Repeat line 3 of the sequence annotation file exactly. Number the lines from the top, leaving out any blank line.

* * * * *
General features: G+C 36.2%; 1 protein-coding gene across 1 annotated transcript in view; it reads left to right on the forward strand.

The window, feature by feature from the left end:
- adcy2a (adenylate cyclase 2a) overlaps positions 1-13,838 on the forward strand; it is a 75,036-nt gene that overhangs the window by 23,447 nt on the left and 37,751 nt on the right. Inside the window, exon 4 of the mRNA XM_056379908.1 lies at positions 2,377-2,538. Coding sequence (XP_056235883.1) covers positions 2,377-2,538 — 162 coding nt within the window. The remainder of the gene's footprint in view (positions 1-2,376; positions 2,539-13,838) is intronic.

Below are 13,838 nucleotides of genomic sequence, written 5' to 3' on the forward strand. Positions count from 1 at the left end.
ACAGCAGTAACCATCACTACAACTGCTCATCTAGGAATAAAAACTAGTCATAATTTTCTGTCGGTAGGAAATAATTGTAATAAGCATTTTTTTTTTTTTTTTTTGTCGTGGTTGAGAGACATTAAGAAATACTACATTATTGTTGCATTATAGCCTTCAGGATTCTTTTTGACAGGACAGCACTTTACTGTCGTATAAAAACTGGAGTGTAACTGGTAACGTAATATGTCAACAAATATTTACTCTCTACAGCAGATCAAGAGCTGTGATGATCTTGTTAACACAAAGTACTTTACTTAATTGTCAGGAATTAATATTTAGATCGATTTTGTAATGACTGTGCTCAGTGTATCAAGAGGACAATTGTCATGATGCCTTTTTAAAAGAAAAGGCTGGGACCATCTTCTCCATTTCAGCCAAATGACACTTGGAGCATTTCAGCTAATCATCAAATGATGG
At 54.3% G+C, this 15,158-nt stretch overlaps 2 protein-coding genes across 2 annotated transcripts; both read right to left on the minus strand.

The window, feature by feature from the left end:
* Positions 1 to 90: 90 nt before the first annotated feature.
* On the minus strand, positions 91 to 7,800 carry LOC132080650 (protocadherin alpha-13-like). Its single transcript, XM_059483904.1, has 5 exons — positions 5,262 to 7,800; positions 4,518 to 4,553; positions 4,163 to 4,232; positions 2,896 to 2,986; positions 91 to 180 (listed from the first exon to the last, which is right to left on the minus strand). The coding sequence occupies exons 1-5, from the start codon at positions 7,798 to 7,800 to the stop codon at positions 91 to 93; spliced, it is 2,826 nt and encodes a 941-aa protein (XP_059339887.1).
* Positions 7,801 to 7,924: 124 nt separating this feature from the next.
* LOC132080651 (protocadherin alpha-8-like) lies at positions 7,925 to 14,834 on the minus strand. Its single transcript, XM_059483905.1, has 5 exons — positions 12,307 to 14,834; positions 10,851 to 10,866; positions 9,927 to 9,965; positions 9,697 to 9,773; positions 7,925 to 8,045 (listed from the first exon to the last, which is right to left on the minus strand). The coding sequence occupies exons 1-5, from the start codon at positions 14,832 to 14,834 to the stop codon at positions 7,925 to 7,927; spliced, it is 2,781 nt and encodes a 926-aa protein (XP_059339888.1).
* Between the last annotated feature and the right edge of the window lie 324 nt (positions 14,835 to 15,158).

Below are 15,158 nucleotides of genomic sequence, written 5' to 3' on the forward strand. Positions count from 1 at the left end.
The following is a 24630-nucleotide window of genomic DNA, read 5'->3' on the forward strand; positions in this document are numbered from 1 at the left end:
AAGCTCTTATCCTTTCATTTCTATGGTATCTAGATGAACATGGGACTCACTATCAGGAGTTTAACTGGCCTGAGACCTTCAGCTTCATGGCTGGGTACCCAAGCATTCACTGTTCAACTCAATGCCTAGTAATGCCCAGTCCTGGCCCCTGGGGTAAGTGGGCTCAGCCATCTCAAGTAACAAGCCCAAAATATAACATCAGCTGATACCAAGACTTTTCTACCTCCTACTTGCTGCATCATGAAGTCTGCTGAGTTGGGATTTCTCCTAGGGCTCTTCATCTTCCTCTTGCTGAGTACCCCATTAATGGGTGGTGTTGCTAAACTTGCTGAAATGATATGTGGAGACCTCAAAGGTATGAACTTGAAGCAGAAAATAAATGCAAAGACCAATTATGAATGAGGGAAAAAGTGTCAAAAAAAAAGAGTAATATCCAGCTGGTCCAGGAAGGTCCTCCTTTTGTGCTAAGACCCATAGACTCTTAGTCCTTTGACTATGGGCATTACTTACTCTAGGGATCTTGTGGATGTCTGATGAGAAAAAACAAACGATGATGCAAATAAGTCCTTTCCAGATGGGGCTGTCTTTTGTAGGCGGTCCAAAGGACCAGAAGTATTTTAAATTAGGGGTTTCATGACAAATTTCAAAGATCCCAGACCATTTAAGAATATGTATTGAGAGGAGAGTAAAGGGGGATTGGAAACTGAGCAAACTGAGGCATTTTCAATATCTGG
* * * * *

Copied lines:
- adcy2a (adenylate cyclase 2a) overlaps positions 1-13,838 on the forward strand; it is a 75,036-nt gene that overhangs the window by 23,447 nt on the left and 37,751 nt on the right. Inside the window, exon 4 of the mRNA XM_056379908.1 lies at positions 2,377-2,538. Coding sequence (XP_056235883.1) covers positions 2,377-2,538 — 162 coding nt within the window. The remainder of the gene's footprint in view (positions 1-2,376; positions 2,539-13,838) is intronic.